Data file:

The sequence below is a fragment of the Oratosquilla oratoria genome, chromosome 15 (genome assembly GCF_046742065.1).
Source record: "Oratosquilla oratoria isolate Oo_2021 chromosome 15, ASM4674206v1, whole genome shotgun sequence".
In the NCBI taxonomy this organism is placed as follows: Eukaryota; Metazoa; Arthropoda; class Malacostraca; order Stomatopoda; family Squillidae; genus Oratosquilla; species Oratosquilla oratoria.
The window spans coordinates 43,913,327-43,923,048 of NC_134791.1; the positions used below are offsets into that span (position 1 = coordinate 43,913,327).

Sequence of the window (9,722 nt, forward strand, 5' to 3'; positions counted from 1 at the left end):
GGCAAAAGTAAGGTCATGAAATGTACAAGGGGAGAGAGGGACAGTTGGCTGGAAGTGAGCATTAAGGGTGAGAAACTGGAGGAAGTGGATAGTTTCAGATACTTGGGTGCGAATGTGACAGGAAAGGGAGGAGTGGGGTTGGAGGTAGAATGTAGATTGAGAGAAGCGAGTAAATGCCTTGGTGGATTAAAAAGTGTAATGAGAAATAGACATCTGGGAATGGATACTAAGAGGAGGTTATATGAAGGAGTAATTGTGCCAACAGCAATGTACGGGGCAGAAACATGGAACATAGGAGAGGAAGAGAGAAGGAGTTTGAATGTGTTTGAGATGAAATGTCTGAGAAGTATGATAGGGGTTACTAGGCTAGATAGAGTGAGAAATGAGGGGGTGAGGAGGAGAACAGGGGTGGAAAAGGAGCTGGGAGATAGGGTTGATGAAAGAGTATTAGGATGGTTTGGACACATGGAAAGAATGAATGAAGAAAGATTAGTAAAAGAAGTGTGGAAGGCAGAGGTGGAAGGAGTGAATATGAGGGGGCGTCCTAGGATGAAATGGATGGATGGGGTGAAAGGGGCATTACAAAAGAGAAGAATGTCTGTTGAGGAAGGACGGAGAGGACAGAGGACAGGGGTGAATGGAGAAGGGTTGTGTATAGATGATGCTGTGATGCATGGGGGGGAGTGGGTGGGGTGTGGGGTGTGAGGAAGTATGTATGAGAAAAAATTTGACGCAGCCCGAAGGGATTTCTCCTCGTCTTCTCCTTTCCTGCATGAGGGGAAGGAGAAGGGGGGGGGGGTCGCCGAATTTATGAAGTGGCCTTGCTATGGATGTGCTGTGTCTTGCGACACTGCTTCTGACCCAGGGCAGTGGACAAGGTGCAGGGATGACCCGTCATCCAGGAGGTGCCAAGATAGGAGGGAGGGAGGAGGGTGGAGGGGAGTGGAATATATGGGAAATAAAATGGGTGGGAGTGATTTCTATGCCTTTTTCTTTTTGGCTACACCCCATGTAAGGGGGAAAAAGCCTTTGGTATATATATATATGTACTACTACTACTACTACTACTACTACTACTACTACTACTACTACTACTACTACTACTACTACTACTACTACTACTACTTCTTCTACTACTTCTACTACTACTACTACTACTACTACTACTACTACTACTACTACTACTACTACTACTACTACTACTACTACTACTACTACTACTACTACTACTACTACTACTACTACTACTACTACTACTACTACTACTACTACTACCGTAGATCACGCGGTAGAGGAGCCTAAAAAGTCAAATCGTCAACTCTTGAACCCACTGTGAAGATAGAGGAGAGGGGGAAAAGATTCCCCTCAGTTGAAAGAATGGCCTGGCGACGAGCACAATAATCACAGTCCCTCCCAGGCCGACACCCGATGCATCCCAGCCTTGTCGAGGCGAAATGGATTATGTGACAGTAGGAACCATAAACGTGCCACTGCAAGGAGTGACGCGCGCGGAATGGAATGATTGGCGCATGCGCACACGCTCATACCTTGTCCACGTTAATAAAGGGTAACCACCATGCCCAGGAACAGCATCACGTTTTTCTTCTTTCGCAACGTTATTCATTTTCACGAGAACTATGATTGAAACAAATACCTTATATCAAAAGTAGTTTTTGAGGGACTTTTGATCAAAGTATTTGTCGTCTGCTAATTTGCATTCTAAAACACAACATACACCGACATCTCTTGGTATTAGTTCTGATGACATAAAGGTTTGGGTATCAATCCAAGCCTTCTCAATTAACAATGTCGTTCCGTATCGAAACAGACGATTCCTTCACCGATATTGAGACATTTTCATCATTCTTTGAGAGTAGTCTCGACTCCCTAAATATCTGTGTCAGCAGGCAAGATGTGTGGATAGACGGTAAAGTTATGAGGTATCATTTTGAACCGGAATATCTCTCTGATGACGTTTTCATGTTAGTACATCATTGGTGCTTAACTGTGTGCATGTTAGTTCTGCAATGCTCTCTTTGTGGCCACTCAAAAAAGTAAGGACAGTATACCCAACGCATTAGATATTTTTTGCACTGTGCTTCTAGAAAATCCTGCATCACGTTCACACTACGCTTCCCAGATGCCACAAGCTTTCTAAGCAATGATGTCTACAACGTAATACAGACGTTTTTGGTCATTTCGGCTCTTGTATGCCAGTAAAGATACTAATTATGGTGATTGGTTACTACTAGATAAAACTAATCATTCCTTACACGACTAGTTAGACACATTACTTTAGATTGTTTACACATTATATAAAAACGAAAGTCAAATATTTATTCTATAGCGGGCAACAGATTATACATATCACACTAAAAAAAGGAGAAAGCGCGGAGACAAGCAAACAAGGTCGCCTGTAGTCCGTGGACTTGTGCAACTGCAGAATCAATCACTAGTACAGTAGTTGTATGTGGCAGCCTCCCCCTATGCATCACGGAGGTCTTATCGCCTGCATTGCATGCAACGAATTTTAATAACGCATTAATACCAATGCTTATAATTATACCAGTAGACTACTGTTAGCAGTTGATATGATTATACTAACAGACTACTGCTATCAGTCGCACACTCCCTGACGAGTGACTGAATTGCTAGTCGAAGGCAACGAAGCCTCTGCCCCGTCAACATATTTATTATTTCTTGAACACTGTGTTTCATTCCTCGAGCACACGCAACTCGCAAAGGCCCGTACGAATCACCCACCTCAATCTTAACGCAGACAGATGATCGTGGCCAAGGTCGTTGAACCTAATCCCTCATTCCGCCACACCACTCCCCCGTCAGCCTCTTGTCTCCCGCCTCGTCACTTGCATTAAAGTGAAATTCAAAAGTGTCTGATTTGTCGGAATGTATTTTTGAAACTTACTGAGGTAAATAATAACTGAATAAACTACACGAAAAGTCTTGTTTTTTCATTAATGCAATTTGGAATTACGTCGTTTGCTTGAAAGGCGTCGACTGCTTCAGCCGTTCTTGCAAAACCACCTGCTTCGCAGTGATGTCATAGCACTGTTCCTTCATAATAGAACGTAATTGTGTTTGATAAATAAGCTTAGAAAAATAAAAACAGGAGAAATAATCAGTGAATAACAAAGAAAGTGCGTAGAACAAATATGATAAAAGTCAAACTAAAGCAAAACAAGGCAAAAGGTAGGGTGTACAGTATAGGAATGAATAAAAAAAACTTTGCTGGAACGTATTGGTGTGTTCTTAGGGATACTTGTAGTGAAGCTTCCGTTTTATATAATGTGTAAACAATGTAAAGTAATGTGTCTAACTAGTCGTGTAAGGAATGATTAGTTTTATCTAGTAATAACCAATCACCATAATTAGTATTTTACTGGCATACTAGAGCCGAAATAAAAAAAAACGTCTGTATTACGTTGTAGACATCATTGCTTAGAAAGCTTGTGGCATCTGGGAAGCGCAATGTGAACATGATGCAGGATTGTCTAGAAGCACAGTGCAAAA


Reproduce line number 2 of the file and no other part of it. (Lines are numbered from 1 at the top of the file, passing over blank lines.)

Source record: "Oratosquilla oratoria isolate Oo_2021 chromosome 15, ASM4674206v1, whole genome shotgun sequence".